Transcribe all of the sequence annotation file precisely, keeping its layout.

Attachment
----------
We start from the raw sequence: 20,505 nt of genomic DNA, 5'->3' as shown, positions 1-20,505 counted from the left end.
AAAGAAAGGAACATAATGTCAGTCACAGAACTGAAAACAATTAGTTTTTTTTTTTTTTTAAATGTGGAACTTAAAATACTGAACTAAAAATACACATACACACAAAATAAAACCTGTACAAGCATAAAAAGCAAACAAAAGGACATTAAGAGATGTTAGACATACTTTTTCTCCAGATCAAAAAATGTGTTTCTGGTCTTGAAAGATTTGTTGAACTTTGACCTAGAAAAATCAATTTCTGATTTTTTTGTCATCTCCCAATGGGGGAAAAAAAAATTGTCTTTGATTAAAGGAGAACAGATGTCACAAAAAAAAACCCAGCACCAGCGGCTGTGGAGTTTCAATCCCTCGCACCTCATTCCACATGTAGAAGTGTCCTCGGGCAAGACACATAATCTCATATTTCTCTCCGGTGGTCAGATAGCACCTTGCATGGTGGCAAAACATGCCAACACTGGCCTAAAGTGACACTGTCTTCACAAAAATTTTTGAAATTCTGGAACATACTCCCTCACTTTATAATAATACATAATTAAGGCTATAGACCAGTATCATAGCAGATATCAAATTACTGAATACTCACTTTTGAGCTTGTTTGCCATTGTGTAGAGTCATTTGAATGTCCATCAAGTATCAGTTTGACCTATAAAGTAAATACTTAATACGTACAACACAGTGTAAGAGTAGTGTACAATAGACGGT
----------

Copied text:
We start from the raw sequence: 20,505 nt of genomic DNA, 5'->3' as shown, positions 1-20,505 counted from the left end.
AAAGAAAGGAACATAATGTCAGTCACAGAACTGAAAACAATTAGTTTTTTTTTTTTTTTAAATGTGGAACTTAAAATACTGAACTAAAAATACACATACACACAAAATAAAACCTGTACAAGCATAAAAAGCAAACAAAAGGACATTAAGAGATGTTAGACATACTTTTTCTCCAGATCAAAAAATGTGTTTCTGGTCTTGAAAGATTTGTTGAACTTTGACCTAGAAAAATCAATTTCTGATTTTTTTGTCATCTCCCAATGGGGGAAAAAAAAATTGTCTTTGATTAAAGGAGAACAGATGTCACAAAAAAAAACCCAGCACCAGCGGCTGTGGAGTTTCAATCCCTCGCACCTCATTCCACATGTAGAAGTGTCCTCGGGCAAGACACATAATCTCATATTTCTCTCCGGTGGTCAGATAGCACCTTGCATGGTGGCAAAACATGCCAACACTGGCCTAAAGTGACACTGTCTTCACAAAAATTTTTGAAATTCTGGAACATACTCCCTCACTTTATAATAATACATAATTAAGGCTATAGACCAGTATCATAGCAGATATCAAATTACTGAATACTCACTTTTGAGCTTGTTTGCCATTGTGTAGAGTCATTTGAATGTCCATCAAGTATCAGTTTGACCTATAAAGTAAATACTTAATACGTACAACACAGTGTAAGAGTAGTGTACAATAGACGGT